"This was all over the Internet the next day. 'Bill Nye: The Science Lie'. You laugh, but it shows you the antagonism. Somehow, by discrediting me, the Earth will be 6,000 years old, and science won't be true" 


Nye points out that somehow, the insult is expected to negate the enormous body of scientific work supporting evolution. This happens regularly in public discourse around climate science.

Recently, the Australian climate denial movement has targeted the scientists who work at the Bureau of Meteorology. Maurice Newman, Tony Abbott's business advisor, wants a full inquiry into the bureau, and Jennifer Marohasy, an ex-IPA biologist, wants to see the scientists put in jail. She actively yearns for the confinement of scientists despite (or perhaps, due to) the inarguable strength of the science underpinning anthropogenic global warming.


The phenomenon known as "wind turbine syndrome" is inextricably linked to the organised denial of climate science. The Waubra foundation, an anti-wind group dedicated to being Australia's primary proponents of 'wind turbine syndrome', write in their submission to a renewable policy review that:


In the two ABC Environment articles, I argue against over-reliance on anecdotal evidence, and for an increased reliance on community engagement and ownership. Were my opinion pieces part of an over-arching conspiracy to defend machines the industry knows to be harmful? Well, no, they weren't. I don't make a secret of my vested interests and I , so why the conspiracy theory?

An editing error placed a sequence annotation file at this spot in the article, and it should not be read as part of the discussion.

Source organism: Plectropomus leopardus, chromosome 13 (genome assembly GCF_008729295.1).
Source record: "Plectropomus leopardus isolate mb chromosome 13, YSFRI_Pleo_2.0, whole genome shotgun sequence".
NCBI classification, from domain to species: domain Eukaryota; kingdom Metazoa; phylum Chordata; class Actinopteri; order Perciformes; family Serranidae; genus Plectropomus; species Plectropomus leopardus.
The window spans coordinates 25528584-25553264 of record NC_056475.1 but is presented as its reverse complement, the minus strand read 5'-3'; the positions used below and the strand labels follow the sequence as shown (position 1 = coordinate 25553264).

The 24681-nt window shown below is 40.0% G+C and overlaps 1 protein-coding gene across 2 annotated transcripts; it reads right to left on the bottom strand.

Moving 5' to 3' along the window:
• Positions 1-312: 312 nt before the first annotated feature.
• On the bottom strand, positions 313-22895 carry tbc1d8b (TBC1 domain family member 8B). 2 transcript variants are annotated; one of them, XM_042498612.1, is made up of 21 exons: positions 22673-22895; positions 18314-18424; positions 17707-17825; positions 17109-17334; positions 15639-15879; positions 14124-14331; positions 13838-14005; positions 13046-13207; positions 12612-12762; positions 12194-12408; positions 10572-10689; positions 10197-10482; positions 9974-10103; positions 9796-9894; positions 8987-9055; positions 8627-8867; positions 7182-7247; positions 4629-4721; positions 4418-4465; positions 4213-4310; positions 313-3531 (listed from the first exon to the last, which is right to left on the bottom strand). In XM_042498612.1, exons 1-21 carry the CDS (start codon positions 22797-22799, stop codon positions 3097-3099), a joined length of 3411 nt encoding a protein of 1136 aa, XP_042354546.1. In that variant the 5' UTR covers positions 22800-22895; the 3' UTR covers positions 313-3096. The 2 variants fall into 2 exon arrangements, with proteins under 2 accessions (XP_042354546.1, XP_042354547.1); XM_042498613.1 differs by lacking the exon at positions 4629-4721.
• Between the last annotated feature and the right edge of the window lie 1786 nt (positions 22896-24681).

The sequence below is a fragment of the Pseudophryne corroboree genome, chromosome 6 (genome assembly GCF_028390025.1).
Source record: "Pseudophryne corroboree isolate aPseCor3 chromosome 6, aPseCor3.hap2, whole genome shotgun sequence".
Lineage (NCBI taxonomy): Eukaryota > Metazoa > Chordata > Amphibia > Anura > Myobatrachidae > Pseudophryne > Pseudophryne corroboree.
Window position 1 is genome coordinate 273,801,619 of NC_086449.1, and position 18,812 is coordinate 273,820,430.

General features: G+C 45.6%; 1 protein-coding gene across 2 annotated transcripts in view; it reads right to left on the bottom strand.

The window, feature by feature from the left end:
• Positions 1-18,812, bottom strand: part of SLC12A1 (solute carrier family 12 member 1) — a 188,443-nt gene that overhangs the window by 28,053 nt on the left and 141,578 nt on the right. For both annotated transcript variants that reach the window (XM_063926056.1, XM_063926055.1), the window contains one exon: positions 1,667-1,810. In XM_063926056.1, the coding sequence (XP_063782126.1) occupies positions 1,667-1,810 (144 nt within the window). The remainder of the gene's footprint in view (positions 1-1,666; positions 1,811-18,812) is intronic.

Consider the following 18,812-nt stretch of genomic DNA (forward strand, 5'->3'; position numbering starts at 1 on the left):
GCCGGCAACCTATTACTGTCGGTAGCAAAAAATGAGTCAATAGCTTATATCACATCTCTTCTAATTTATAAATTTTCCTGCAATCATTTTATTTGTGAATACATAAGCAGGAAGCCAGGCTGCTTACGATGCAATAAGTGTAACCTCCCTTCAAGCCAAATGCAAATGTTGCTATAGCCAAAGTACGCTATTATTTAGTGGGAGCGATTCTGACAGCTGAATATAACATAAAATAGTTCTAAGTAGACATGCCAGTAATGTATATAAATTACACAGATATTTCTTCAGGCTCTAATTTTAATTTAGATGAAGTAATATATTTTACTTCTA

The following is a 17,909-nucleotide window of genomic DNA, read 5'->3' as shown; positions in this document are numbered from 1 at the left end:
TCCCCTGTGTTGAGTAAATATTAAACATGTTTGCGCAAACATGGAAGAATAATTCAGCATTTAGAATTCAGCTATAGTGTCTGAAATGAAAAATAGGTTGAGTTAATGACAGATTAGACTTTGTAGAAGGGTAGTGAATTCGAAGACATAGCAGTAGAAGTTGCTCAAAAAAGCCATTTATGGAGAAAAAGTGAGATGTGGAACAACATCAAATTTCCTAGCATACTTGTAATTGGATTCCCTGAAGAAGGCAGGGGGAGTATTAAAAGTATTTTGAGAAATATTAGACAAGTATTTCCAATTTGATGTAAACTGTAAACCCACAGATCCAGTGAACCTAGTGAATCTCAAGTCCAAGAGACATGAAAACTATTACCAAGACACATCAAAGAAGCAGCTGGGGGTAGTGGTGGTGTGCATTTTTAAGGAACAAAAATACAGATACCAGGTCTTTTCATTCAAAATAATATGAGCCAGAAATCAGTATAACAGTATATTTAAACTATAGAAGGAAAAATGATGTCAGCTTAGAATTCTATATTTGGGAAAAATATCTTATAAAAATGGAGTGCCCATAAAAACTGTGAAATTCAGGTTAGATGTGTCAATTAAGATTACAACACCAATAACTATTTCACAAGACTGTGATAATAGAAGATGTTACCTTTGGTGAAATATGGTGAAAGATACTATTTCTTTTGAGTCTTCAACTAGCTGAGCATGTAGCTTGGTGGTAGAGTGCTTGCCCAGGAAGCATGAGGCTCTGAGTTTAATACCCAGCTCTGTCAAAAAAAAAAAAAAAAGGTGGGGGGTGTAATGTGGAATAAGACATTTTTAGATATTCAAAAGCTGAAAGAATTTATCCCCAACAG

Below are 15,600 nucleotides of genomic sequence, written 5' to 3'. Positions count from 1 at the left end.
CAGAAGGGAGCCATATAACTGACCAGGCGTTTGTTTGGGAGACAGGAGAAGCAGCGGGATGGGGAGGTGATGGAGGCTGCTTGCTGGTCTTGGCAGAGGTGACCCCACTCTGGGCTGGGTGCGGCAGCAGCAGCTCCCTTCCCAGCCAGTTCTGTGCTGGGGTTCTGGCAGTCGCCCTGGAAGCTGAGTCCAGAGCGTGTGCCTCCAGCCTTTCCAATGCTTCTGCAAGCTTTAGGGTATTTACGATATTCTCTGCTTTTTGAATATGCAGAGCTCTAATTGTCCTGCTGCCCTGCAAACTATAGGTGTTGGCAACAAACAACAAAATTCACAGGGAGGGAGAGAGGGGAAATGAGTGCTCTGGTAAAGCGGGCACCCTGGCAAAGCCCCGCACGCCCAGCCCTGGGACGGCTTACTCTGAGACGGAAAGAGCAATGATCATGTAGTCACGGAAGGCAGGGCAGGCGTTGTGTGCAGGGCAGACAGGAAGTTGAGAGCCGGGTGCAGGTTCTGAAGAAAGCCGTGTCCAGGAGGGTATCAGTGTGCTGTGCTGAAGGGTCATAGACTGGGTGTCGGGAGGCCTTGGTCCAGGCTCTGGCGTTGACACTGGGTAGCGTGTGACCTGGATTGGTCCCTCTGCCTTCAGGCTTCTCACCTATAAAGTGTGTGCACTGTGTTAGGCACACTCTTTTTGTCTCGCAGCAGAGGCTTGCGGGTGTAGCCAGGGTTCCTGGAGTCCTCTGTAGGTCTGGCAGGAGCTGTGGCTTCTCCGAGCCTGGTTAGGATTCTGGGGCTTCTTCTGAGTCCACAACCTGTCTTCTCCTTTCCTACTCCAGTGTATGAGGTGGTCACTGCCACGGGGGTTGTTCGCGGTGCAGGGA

As it happens, Sarah Laurie, the CEO of the Waubra Foundation, has a fondness for conspiracy theories. In a fascinating interview with Radio National's Background Briefing, Laurie outlines her suspicions that wind turbines are somehow being made to rotate at different speeds during acoustic testing, and that her phone is being tapped by the wind industry:

Sarah Dingle: You think wind farm operators are actually reducing the amount of power they generate because your acousticians are going to visit. 
Sarah Laurie: Yes, we do. 
Sarah Dingle: And what evidence do you have of that beyond residents' anecdotal..? 
Sarah Laurie: Oh, we've got some film footage that suggests that that's what is going on. 
Sarah Dingle: And how does the film footage suggest that is the case? 
Sarah Laurie: Well, you can see that the turbines are turning at different speeds. The wind is blowing at the same strength and you have turbines in the same area that are turning at different speeds, markedly different speeds.